I marathon-ed out Mindhunter over the last few days on Netflix. I couldn’t remember the damn name, and for the first few episodes, kept calling it Brainminder, which sounds like a Tupperware product for zombies. Anyway.
It’s a David Fincher-produced thing – he also directed four episodes. Set in 1977, early days of FBI profiling, a couple of agents are both working active cases and going to prisons to interview notorious “sequence killers” to find out what makes them tick. The big selling point is the spot-on portrayal of Ed Kemper, which has already been discussed to death in every other article about the series. Agreed, but I won’t bore you with the story that he now narrates audio books for the blind in prison.
I liked that this was set in 1977, but it doesn’t burn insane cycles saying “hey look, it’s 1977!” That was one of my criticisms of the one-and-done Scorsese-produced Vinyl, which spent way too much time and money depicting a gritty, punk, New York. Mindhunter has the old cars and the rotary phones and reel-to-reel tape recorders, but they aren’t the main character of the series. This reminded me a bit of Fincher’s work with Zodiac, which I ultimately didn’t love, but I appreciated that the focus wasn’t to make the background the character.
I did like Mindhunter’s character development, which was sort of atypical. There’s the “new guy” Holden Ford, and the “old guy” Bill Tench, a common trope for crime fiction. But it’s not a “the old guy is dumb and the new guy tells him how modern life now works” or “the kid is a newbie, and the old guy lays it all out for him.” It’s very non-binary in that both of the characters have some advanced insights and key knowledge, but also have their own shortcomings. It does both of the tropes, but mixes them together in a more realistic way, with the two characters playing off of each other. There’s also the two sides of the institution, the new, groundbreaking professor, and the FBI old guard, and those are a little less nuanced, especially the FBI, but they do feed in little bits of development, especially with Wendy Carr, the psych professor.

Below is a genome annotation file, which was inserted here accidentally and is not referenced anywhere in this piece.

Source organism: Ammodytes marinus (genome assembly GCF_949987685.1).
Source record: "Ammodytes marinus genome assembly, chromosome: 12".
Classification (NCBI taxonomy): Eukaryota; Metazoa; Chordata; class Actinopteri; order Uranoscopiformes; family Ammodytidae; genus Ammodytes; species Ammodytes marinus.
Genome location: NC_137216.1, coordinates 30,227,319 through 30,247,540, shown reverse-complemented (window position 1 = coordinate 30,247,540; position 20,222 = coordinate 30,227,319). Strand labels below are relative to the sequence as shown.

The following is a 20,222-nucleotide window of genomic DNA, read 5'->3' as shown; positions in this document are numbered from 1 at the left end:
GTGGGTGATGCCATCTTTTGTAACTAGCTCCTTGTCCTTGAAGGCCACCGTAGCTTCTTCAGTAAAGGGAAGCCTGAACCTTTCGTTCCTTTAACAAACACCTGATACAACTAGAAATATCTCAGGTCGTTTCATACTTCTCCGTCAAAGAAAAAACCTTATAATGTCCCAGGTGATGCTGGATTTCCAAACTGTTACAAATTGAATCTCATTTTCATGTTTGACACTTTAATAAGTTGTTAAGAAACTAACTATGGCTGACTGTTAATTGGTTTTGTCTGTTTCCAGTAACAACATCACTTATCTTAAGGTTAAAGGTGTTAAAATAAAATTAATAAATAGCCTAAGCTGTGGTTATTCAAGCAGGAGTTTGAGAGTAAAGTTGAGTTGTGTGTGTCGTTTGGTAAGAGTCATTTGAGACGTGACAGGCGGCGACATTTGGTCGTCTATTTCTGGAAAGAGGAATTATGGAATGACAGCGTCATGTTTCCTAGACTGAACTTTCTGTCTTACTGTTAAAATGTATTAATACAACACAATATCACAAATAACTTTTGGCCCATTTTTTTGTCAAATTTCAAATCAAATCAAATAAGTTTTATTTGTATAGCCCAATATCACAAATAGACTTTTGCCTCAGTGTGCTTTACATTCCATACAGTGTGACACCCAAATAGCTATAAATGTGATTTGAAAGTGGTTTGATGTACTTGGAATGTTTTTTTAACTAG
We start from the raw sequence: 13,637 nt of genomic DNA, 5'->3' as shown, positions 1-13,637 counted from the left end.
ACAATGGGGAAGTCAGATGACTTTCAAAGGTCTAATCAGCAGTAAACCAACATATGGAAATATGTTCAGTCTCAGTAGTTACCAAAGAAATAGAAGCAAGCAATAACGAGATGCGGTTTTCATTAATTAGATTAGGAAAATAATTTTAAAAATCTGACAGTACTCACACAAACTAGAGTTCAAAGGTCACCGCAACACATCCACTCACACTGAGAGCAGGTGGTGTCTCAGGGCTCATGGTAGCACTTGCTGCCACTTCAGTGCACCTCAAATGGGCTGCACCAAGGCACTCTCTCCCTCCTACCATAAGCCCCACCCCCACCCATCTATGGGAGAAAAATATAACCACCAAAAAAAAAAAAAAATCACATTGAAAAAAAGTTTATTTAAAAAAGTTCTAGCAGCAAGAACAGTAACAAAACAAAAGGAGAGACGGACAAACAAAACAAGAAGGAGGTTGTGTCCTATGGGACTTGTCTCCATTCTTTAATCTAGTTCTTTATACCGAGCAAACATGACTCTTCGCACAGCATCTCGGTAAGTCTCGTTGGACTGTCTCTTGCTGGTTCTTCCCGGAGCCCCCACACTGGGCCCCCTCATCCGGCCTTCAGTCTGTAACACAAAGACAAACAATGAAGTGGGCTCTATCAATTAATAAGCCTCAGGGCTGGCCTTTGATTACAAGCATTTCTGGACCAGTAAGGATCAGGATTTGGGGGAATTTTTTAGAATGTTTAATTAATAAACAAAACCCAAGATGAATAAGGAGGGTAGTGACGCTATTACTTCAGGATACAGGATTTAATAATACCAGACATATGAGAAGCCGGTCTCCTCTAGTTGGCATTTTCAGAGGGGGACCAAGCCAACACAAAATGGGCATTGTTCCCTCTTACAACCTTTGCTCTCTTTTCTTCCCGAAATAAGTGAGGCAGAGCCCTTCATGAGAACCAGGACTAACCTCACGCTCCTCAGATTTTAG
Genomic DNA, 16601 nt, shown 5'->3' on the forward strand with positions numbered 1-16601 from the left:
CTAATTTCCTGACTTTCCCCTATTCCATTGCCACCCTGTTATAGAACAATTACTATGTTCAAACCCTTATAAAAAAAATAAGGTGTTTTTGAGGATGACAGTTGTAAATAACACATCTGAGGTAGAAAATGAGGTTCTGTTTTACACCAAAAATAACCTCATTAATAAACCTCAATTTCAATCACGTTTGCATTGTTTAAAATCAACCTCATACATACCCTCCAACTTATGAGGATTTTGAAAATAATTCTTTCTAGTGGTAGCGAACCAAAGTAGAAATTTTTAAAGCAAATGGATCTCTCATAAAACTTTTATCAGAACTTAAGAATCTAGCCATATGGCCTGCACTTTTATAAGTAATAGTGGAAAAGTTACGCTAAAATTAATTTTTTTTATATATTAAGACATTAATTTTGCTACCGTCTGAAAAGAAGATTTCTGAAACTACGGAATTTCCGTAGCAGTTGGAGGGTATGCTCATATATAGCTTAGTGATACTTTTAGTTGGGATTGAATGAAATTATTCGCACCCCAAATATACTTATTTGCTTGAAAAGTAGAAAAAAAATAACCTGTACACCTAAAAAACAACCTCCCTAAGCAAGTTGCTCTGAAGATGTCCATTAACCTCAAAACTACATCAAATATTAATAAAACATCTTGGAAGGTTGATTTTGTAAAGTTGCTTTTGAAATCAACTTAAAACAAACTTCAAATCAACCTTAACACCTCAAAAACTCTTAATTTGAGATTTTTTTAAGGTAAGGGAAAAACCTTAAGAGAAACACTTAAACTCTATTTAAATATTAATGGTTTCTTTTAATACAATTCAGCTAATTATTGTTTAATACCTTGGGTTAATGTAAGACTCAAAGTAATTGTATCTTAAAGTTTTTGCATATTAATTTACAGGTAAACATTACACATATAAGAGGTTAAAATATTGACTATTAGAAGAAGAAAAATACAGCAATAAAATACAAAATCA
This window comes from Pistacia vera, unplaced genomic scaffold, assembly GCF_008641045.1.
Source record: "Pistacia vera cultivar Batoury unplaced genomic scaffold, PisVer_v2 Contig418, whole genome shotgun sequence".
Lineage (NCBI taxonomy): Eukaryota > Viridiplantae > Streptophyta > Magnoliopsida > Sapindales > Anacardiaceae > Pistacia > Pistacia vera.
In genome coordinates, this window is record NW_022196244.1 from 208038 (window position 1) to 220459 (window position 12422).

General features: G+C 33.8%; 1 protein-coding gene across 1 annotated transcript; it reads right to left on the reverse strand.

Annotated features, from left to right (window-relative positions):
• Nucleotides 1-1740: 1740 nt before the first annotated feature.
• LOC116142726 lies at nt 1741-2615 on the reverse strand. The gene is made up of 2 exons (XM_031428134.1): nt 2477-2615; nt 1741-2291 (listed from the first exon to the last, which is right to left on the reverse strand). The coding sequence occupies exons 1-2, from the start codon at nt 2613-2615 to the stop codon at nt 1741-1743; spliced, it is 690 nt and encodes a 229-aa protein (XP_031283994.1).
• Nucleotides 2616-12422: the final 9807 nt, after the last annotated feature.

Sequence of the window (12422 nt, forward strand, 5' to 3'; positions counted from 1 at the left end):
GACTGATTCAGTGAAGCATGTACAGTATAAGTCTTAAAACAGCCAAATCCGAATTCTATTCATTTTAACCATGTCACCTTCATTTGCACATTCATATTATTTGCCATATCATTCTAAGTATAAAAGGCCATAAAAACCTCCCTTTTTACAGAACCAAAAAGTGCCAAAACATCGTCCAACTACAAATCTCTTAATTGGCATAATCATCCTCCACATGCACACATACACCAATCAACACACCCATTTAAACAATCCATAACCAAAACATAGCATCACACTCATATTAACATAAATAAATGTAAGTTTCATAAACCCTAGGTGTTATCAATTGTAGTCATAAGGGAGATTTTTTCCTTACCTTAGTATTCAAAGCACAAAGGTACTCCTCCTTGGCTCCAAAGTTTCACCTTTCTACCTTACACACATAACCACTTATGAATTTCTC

The finale — I won’t go into details, but I read from multiple people that it threw them, and it didn’t bother me. It was no Twin Peaks on the WTF scale of the finale, and it didn’t bother me. But I’m not everyone, so who knows.
It will be interesting to see where the show goes in a Season 2. They were vaguely following the antics of a killer more or less modeled after Dennis Rader, the BTK Killer. They were mostly just setting it up, though. Maybe the next season will get into that more.
Standard disclaimer applies to any of these VOD shows: it’s great, I watch it in two or three sittings, and then I have to wait six months or a year to get my next fix. I sometimes wish they could crank out five seasons at once, but obviously that’s not an option. (Unless I find out about it three or four years after it happens.)